The under-development constant-velocity joint from GKN brings the joint and housings inboard, enhancing rotational stiffness and cutting weight. (GKN)
GKN turns the CV joint inside-out
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GKN Driveline is developing an innovative driveshaft concept that literally turns inside out the traditional configuration of the constant-velocity joint (CVJ), bringing potential benefits to both high-performance rear-wheel-drive vehicles—and future electric vehicles (EVs).
In a conventional design, CVJ housings face outward from the sideshaft, while the sealing systems on each end face inward; GKN has been testing a layout in which the CVJ reverses the positions of these components within a sideshaft system, integrating the CVJ housings within the sideshaft itself.
Dr. Wolfgang Hildebrandt, Director Advanced Engineering at GKN Driveline, said at the company’s Lohmar, Germany, R&D center: “The beauty of this design is that it incorporates existing GKN manufacturing expertise, but places the components in a different layout to provide a new benefit to our customers. In this respect, we have a significant advantage in not needing to invent or substantially change processes to deliver the design to automakers in the future.”
The change is said to bring significant design freedom to increase the rotational stiffness of the system, while simultaneously reducing the weight of each sideshaft by between 200 and 800 g (0.44 to 1.8 lb). On a conventional platform, this would result in a weight saving of up to 1.6 kg (3.5 lb), a weight reduction every EV producer will welcome as a contribution to longer range.
The new technology also should bring improved NVH levels, GKN claimed. There is no inherent reduction in the number of driveline components needed to transmit torque to the wheels in an EV, so NVH takes on new significance. Noise reduction in the cabin always is an important goal for quiet-running battery-electric vehicles that lack IC engine noise to drown out other mechanical ambient aural intrusions.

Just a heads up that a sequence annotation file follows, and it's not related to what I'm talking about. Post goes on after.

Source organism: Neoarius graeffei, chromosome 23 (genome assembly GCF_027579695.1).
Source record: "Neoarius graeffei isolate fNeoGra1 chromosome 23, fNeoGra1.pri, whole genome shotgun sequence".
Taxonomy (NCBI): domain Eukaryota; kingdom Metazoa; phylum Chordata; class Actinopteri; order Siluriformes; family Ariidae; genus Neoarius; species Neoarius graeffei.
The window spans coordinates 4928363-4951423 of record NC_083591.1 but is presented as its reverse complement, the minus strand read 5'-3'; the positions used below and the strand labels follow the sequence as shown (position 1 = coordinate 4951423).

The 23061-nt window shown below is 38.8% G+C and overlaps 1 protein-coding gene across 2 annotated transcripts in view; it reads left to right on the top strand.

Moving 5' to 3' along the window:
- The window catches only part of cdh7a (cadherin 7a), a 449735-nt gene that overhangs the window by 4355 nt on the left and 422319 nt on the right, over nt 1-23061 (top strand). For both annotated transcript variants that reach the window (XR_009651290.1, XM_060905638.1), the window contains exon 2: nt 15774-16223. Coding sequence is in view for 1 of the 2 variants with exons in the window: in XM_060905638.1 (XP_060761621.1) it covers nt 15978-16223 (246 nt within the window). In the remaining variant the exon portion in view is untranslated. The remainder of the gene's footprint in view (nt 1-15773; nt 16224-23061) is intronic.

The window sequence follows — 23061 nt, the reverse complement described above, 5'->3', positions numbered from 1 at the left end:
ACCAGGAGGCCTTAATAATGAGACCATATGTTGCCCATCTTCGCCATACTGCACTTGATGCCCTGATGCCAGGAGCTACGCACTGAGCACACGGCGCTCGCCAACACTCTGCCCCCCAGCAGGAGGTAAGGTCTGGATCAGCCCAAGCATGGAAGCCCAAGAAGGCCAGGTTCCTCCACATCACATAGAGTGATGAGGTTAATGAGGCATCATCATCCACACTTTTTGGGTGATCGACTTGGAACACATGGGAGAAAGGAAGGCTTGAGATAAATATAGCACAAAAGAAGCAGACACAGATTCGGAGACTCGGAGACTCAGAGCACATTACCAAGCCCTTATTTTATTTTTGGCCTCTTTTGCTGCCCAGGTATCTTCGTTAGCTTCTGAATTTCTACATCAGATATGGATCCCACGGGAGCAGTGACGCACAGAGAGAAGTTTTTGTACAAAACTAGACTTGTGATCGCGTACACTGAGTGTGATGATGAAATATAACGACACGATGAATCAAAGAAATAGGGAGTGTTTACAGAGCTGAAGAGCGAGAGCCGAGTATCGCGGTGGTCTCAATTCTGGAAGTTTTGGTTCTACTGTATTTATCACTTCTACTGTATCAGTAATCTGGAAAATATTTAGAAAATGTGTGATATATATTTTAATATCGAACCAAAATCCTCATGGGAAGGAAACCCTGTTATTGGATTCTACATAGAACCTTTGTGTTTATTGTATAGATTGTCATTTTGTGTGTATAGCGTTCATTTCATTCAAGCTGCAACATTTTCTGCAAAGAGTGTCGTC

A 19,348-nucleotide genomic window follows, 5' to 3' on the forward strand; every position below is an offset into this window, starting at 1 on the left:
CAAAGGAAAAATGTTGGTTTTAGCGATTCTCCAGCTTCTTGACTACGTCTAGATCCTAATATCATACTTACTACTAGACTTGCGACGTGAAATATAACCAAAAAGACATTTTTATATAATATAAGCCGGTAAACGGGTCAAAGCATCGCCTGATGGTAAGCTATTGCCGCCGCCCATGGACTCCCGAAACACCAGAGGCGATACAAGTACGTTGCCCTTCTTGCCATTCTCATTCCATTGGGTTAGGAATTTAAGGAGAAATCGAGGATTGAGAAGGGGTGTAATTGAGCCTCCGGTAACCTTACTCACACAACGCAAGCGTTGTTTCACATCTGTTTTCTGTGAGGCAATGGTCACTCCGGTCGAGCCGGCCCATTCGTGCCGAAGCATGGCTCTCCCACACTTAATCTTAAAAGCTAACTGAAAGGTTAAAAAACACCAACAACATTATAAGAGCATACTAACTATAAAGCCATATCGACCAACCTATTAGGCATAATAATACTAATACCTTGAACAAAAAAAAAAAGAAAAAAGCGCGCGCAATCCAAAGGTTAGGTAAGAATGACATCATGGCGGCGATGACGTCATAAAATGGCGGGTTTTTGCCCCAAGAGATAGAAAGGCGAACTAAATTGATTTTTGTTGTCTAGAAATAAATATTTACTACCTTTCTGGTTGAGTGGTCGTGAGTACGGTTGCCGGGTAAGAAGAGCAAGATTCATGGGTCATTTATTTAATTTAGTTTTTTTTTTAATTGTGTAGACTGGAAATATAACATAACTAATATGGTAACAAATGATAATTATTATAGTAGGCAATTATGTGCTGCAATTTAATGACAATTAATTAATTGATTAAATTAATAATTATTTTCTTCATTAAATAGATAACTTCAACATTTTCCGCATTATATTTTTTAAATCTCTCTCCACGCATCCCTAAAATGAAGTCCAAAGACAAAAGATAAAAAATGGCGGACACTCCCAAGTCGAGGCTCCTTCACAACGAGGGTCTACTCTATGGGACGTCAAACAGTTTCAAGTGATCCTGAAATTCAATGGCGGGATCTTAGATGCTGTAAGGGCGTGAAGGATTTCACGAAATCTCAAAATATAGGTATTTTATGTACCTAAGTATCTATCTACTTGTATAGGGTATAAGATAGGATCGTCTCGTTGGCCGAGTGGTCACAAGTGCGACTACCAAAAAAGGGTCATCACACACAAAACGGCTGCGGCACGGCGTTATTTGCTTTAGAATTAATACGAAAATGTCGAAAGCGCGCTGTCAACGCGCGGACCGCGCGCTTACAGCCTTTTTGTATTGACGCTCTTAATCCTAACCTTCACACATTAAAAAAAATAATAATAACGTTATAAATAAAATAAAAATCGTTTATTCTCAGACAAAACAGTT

Electric-vehicle characteristics have highlighted a range of necessary improvements for future CVJ design, GKN stated. First, a CVJ’s efficiency directly affects a vehicle’s range; the company said that for every 1% increase in that efficiency, an OEM could expect better than 1% improvement in driving range.Range is invariably a crucial consideration for any EV purchase.
The long-established CVJ (2018 marks the 90th anniversary of its invention) might not be regarded as a salient element in EV development, but GKN’s latest CVJ project comes as a clear reminder that electric vehicle advances are not just about batteries and motors, but almost every aspect of automotive engineering technology.
CVJs, which particularly enabled a design advance for front-wheel drive vehicles, now feature in nearly every vehicle on the road; GKN Driveline manufactures more than 50 million units per year for the global automotive market. Rear-wheel-drive or front-wheel-drive cars normally use four CVJs to connect the differential to the wheel hubs. In more-complex all-wheel-drive layouts, there may be as many as 13 CVJs (four in the front, four in the rear, two in a one-piece propshaft to the front, and three in a two-piece propshaft to the rear) that connect the driveline.